- Harnessing Our Humanity – How Washington’s Health Care Workers Have Risen to the Pandemic Challenge Apr 1. Rosenbaum. NEJM.
COVID-19 SAB Opinion from: Dr. Philip Lumb
Articulate discussion of challenges faced when balancing traditional medical treatment priorities with realities of equipment shortages (protective and therapeutic), patient isolation, loss of family support and healthcare worker tensions arising from the unknown challenges ahead. The discussion presents challenges across all areas including Trainees, Nursing staff, front line CCM and ED providers, Environmental Service Workers, Patients and their Families. Fundamental message is that clear direction and agile protocols are supportive and reassuring, but must be focused, adaptable and transparent.
- Hospital surge capacity in a tertiary-emergency referral-centre during the COVID-19 outbreak in Italy. Apr 5. Carenzo. Anaesthesia.
An Italian experience: the author reviews the steps of disaster preparedness: setting up a dedicated cohort COVID ICU with its own Command / Control & Coordination Center overseeing these several wings of an existing hospital. It was managing the dedicated: SPACE – each wing of building / supply constant monitoring demand / staff in shifts. Emphasizes the training of new recruits of qualified personnel from other specialties. Early importance of pre-Triage is mandatory and explains how this becomes more dynamic process with time. The hospital was broadly divided in Red/ yellow / green zone for patient & staff movement.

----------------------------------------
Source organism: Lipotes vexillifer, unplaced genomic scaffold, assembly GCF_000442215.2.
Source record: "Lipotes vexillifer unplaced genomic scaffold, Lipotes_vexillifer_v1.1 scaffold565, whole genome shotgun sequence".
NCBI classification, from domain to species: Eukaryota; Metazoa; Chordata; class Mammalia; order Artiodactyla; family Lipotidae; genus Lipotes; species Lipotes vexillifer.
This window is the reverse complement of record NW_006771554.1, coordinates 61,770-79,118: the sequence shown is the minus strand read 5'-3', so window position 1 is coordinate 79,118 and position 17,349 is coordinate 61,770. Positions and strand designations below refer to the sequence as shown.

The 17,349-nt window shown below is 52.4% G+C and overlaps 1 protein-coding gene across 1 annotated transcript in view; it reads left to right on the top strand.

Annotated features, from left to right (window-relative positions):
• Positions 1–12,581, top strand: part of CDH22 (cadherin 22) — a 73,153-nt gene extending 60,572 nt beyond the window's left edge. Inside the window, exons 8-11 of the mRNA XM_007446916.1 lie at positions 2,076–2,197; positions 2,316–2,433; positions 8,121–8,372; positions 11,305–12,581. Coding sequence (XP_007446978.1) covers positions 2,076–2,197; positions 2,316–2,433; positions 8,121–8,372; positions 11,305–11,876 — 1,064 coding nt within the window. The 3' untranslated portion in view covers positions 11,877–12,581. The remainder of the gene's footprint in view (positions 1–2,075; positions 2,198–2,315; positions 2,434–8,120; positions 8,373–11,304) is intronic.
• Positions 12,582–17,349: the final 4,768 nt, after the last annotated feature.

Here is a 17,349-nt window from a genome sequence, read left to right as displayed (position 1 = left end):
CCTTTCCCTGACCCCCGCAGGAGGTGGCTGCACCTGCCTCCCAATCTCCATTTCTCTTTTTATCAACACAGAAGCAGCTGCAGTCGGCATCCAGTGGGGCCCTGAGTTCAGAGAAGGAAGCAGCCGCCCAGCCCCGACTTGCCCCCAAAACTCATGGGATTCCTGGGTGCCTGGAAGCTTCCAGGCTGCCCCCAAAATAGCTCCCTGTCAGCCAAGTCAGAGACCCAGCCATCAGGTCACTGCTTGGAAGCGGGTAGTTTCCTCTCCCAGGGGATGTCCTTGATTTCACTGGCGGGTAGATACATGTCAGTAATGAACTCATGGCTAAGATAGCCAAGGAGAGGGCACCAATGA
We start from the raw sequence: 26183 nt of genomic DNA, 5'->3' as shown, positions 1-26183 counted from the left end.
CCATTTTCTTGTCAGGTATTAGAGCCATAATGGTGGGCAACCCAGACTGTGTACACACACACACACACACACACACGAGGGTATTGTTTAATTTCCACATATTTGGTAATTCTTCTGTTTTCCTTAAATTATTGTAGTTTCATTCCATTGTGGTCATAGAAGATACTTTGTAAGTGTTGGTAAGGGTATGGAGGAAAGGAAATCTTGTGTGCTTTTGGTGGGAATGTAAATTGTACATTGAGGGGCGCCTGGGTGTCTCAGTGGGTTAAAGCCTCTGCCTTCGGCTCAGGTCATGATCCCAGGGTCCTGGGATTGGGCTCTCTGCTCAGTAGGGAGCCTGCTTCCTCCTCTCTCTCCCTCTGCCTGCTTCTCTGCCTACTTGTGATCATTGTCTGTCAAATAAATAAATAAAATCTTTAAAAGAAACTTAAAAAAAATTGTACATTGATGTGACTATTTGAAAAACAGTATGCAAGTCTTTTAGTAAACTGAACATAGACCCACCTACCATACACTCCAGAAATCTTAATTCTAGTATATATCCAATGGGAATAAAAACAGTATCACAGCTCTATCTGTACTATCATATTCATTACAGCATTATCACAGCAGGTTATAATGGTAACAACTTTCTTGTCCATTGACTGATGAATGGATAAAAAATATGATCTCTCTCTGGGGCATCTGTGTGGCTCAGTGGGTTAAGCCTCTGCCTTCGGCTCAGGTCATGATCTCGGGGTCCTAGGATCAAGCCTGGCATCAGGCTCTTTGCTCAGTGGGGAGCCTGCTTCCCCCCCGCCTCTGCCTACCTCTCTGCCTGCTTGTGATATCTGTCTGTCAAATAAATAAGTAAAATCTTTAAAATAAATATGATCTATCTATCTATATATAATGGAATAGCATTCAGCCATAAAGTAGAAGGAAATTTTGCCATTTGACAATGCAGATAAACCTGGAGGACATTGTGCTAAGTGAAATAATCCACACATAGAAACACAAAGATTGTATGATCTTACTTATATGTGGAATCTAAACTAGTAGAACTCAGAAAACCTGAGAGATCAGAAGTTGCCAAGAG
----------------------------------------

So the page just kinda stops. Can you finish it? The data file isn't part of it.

- Monitoring behavioural insights related to COVID-19. Apr 6. Betsch. Lancet.
Interesting insight into population management in times of crisis based on Weekly COVID Snapshot Monitoring (COSMO) initiated on March 3 in Germany. Contains links to COSMO and WHO Europe websites detailing data collection methodology and resources for information integration. Interesting insight and information.
- Setup of a Dedicated Coronavirus Intensive Care Unit: Logistical Aspects Mar 30. Anesthesiology. Mojoli.
COVID-19 SAB Opinion from: Dr. Jagdip Shah
Short, informative article. There is a diagram about isolation ICU set up as a hospital is trying to increase “surge capacity” by 50%. The article explains exactly what/how to set up an isolation ICU.
- Where Have All the Heart Attacks Gone? Apr 6. Krumholz. NY Times.
Except for treating Covid-19, many hospitals seem to be eerily quiet.
April 7, 2020
- A nightmare approaches: Hospitals painfully prepare for life and death decisions. Apr 7. AAMC News.